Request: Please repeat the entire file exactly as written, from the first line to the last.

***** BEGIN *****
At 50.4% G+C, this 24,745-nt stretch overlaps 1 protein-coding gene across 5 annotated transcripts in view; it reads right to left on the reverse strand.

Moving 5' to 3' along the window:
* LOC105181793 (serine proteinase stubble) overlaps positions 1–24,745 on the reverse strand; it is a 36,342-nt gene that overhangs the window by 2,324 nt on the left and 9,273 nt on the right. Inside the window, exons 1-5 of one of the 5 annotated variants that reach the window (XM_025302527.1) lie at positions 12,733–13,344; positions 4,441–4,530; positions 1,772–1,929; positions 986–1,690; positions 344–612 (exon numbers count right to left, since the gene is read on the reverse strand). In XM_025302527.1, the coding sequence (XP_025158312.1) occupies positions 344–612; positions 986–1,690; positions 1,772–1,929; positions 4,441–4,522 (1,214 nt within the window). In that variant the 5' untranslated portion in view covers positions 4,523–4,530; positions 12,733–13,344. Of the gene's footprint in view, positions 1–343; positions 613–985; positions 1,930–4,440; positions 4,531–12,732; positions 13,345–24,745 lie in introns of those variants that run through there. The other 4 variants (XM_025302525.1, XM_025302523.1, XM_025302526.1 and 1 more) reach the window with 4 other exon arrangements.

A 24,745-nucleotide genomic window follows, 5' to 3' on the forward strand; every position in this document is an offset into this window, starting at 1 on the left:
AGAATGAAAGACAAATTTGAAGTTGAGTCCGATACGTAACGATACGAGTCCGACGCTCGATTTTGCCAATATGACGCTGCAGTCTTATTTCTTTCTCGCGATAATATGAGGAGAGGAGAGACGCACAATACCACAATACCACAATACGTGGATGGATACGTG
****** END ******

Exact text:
At 50.4% G+C, this 24,745-nt stretch overlaps 1 protein-coding gene across 5 annotated transcripts in view; it reads right to left on the reverse strand.

Moving 5' to 3' along the window:
* LOC105181793 (serine proteinase stubble) overlaps positions 1–24,745 on the reverse strand; it is a 36,342-nt gene that overhangs the window by 2,324 nt on the left and 9,273 nt on the right. Inside the window, exons 1-5 of one of the 5 annotated variants that reach the window (XM_025302527.1) lie at positions 12,733–13,344; positions 4,441–4,530; positions 1,772–1,929; positions 986–1,690; positions 344–612 (exon numbers count right to left, since the gene is read on the reverse strand). In XM_025302527.1, the coding sequence (XP_025158312.1) occupies positions 344–612; positions 986–1,690; positions 1,772–1,929; positions 4,441–4,522 (1,214 nt within the window). In that variant the 5' untranslated portion in view covers positions 4,523–4,530; positions 12,733–13,344. Of the gene's footprint in view, positions 1–343; positions 613–985; positions 1,930–4,440; positions 4,531–12,732; positions 13,345–24,745 lie in introns of those variants that run through there. The other 4 variants (XM_025302525.1, XM_025302523.1, XM_025302526.1 and 1 more) reach the window with 4 other exon arrangements.

A 24,745-nucleotide genomic window follows, 5' to 3' on the forward strand; every position in this document is an offset into this window, starting at 1 on the left:
AGAATGAAAGACAAATTTGAAGTTGAGTCCGATACGTAACGATACGAGTCCGACGCTCGATTTTGCCAATATGACGCTGCAGTCTTATTTCTTTCTCGCGATAATATGAGGAGAGGAGAGACGCACAATACCACAATACCACAATACGTGGATGGATACGTG